While the significant reduction in the nep count achieved by the invention was unexpected and the precise mechanism by which it is achieved remains unclear, it is believed, without wishing to be limited by theory, that the advantage of driving the upper run 15 a relatively slower than the lower run 16 a may be two-fold. One factor is the reduction the twist propagated toward the nip 27 that may reduce the chance of wrapping by protruding fibre ends because relative movement of the surface fibres and core fibres are smaller. The second factor is the ability to reduce untwisting after the upper run 15 a, so as to reduce the possibilities for loose fibres rubbing off the yarn surface. The combination of these factors is believed to contribute to the significant reduction of neps.
The frictional forces at the interface between the belts 15, 16 and the yarn 13 achieve the false twisting action, so the factors influencing these frictional forces may be varied to allow satisfactory false twist to be imparted to yarns of different materials and yarn counts. The primary factors influencing friction are yarn tension and belt material and surface finish. By supporting the upper and lower runs 15 a, 16 a in pulleys which can be axially displaced along upright axles, the spacing between the runs, and between the upper run 15 a and drafting rollers 14 a, 14 b, can be readily adjusted, to vary the angle of wrap and therefore the yarn tension. A coefficient of friction between the belts 15, 16 and the yarn 13 of between 0.5 and 0.8 is satisfactory, and this may be readily achieved with commercially available reinforced or unreinforced belts made of polyurethane, polyethylene, synthetic rubber and polyester, or the like.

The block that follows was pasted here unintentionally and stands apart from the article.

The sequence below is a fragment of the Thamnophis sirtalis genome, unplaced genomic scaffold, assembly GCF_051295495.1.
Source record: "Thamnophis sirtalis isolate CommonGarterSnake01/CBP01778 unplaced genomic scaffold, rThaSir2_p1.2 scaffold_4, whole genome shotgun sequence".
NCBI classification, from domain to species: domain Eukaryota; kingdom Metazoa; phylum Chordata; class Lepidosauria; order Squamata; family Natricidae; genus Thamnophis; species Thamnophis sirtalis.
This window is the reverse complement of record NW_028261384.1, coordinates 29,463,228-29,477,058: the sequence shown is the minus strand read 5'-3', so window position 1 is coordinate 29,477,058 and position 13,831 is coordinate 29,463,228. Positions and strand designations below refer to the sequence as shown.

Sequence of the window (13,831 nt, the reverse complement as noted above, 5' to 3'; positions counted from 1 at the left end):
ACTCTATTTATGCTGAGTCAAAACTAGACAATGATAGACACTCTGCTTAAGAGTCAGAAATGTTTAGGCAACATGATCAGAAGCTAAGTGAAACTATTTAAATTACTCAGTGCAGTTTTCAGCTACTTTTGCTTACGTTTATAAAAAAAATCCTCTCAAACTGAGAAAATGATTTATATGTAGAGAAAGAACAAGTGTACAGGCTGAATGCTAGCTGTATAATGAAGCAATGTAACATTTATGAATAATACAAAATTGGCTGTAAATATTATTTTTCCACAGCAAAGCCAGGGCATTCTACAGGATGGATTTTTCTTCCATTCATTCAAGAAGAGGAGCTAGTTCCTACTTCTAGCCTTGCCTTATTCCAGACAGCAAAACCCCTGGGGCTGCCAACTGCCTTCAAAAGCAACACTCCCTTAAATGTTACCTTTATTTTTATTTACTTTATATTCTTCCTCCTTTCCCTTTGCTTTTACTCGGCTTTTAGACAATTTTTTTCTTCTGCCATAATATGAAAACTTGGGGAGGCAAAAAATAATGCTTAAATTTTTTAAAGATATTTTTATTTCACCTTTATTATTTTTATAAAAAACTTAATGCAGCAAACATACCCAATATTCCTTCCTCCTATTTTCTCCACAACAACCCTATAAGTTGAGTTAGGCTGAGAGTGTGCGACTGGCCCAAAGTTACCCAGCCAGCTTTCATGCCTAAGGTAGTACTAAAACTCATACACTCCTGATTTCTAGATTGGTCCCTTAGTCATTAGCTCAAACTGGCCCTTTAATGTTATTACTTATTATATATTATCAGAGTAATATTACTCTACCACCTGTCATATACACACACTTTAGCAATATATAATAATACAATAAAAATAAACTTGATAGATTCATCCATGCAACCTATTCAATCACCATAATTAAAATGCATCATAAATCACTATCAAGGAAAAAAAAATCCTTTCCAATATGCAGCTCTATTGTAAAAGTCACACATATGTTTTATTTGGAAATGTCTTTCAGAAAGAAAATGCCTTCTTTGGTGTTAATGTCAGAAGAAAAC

Compared to yarns produced by conventional ring spinning without false twisting, the method of the invention allows yarns to be spun with similar levels of defects, particularly neps, but with higher tenacity, lower hairiness and a lower twist level. High quality fabrics with a soft handle and smooth surface can be produced from these yarns. Other advantages of the invention are that the two belts 15, 16 can be economically installed and maintained in a long machine. The provision of separately mounted and tensioned belts makes the apparatus less susceptible belt tension variations adversely affecting both runs simultaneously. A reduction in ends down frequency in downstream processing can be expected, owing to the reduced nep count.
Aspects of the present invention have been described by way of example only and it should be appreciated that modifications and additions may be made thereto without departing from the scope thereof.

Claims (10)

The invention claimed is:
1. A method of imparting a false twist to a short staple yarn delivered from a nip of two front drafting rollers, before ring spinning of the yarn, the method comprising: